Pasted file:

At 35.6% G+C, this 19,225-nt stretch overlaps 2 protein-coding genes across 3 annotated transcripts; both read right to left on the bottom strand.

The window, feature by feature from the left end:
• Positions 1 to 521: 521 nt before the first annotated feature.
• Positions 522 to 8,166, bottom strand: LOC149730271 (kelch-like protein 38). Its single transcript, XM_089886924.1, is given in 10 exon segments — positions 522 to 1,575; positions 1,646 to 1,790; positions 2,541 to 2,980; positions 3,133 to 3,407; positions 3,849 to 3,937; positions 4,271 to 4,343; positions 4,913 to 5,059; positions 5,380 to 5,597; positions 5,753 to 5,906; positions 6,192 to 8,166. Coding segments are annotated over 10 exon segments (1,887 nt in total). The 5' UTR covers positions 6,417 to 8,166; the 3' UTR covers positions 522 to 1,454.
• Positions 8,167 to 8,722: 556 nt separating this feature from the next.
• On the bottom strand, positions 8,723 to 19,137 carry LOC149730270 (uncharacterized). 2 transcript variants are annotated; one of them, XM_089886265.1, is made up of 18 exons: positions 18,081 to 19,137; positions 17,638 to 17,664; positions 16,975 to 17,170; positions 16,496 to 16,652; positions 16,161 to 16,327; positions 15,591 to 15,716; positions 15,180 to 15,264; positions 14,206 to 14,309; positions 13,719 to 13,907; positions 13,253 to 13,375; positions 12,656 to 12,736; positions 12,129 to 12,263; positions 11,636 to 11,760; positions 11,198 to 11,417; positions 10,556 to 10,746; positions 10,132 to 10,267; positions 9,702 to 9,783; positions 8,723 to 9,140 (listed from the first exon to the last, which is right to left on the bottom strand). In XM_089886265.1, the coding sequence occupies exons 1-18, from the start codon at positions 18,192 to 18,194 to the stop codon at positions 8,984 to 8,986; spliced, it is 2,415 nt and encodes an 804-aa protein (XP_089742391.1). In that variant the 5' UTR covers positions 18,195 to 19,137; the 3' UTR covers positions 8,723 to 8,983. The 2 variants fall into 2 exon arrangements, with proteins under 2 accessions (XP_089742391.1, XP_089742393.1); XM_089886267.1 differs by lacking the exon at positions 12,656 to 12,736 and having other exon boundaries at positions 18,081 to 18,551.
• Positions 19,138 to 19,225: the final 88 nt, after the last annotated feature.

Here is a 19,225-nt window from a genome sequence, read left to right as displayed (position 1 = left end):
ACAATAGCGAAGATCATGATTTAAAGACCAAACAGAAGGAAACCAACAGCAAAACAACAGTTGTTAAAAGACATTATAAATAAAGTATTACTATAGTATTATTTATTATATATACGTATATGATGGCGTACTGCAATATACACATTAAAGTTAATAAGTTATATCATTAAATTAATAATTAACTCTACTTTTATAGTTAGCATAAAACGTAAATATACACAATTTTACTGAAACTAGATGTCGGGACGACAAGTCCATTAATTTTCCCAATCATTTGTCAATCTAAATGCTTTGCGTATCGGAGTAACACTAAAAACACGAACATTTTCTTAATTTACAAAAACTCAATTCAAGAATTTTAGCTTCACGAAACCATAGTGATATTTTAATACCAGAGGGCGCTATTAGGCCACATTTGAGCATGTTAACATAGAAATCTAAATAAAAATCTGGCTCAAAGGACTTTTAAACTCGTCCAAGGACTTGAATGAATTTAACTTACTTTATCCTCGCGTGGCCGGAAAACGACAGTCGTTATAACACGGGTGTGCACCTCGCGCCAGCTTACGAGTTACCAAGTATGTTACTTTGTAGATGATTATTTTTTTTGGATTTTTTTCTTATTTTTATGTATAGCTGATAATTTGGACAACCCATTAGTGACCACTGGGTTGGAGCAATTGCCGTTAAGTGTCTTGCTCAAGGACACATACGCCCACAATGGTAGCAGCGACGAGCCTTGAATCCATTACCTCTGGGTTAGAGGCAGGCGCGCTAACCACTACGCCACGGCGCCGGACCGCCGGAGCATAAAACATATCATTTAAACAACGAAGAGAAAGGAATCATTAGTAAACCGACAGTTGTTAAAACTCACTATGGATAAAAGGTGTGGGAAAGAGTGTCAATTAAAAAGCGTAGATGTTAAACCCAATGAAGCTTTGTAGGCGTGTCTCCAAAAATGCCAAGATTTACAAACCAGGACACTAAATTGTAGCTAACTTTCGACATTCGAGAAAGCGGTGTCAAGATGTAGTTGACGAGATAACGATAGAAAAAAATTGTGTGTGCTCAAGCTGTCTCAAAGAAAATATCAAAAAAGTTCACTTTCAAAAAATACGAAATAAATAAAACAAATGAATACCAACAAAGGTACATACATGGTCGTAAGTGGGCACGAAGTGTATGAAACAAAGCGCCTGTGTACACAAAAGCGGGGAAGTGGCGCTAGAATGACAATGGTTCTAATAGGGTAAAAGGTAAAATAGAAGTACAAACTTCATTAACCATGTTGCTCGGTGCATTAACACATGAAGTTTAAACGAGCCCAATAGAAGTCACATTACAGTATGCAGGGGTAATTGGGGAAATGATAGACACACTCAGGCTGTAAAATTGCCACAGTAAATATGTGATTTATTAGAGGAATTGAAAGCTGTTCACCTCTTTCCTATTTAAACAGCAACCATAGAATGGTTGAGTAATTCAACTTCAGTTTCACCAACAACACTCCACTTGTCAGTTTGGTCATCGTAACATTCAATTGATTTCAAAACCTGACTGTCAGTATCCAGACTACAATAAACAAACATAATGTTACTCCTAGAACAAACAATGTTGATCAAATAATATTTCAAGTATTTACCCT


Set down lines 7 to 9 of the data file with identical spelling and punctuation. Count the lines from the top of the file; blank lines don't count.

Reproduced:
• Positions 19,138 to 19,225: the final 88 nt, after the last annotated feature.

Here is a 19,225-nt window from a genome sequence, read left to right as displayed (position 1 = left end):
ACAATAGCGAAGATCATGATTTAAAGACCAAACAGAAGGAAACCAACAGCAAAACAACAGTTGTTAAAAGACATTATAAATAAAGTATTACTATAGTATTATTTATTATATATACGTATATGATGGCGTACTGCAATATACACATTAAAGTTAATAAGTTATATCATTAAATTAATAATTAACTCTACTTTTATAGTTAGCATAAAACGTAAATATACACAATTTTACTGAAACTAGATGTCGGGACGACAAGTCCATTAATTTTCCCAATCATTTGTCAATCTAAATGCTTTGCGTATCGGAGTAACACTAAAAACACGAACATTTTCTTAATTTACAAAAACTCAATTCAAGAATTTTAGCTTCACGAAACCATAGTGATATTTTAATACCAGAGGGCGCTATTAGGCCACATTTGAGCATGTTAACATAGAAATCTAAATAAAAATCTGGCTCAAAGGACTTTTAAACTCGTCCAAGGACTTGAATGAATTTAACTTACTTTATCCTCGCGTGGCCGGAAAACGACAGTCGTTATAACACGGGTGTGCACCTCGCGCCAGCTTACGAGTTACCAAGTATGTTACTTTGTAGATGATTATTTTTTTTGGATTTTTTTCTTATTTTTATGTATAGCTGATAATTTGGACAACCCATTAGTGACCACTGGGTTGGAGCAATTGCCGTTAAGTGTCTTGCTCAAGGACACATACGCCCACAATGGTAGCAGCGACGAGCCTTGAATCCATTACCTCTGGGTTAGAGGCAGGCGCGCTAACCACTACGCCACGGCGCCGGACCGCCGGAGCATAAAACATATCATTTAAACAACGAAGAGAAAGGAATCATTAGTAAACCGACAGTTGTTAAAACTCACTATGGATAAAAGGTGTGGGAAAGAGTGTCAATTAAAAAGCGTAGATGTTAAACCCAATGAAGCTTTGTAGGCGTGTCTCCAAAAATGCCAAGATTTACAAACCAGGACACTAAATTGTAGCTAACTTTCGACATTCGAGAAAGCGGTGTCAAGATGTAGTTGACGAGATAACGATAGAAAAAAATTGTGTGTGCTCAAGCTGTCTCAAAGAAAATATCAAAAAAGTTCACTTTCAAAAAATACGAAATAAATAAAACAAATGAATACCAACAAAGGTACATACATGGTCGTAAGTGGGCACGAAGTGTATGAAACAAAGCGCCTGTGTACACAAAAGCGGGGAAGTGGCGCTAGAATGACAATGGTTCTAATAGGGTAAAAGGTAAAATAGAAGTACAAACTTCATTAACCATGTTGCTCGGTGCATTAACACATGAAGTTTAAACGAGCCCAATAGAAGTCACATTACAGTATGCAGGGGTAATTGGGGAAATGATAGACACACTCAGGCTGTAAAATTGCCACAGTAAATATGTGATTTATTAGAGGAATTGAAAGCTGTTCACCTCTTTCCTATTTAAACAGCAACCATAGAATGGTTGAGTAATTCAACTTCAGTTTCACCAACAACACTCCACTTGTCAGTTTGGTCATCGTAACATTCAATTGATTTCAAAACCTGACTGTCAGTATCCAGACTACAATAAACAAACATAATGTTACTCCTAGAACAAACAATGTTGATCAAATAATATTTCAAGTATTTACCCT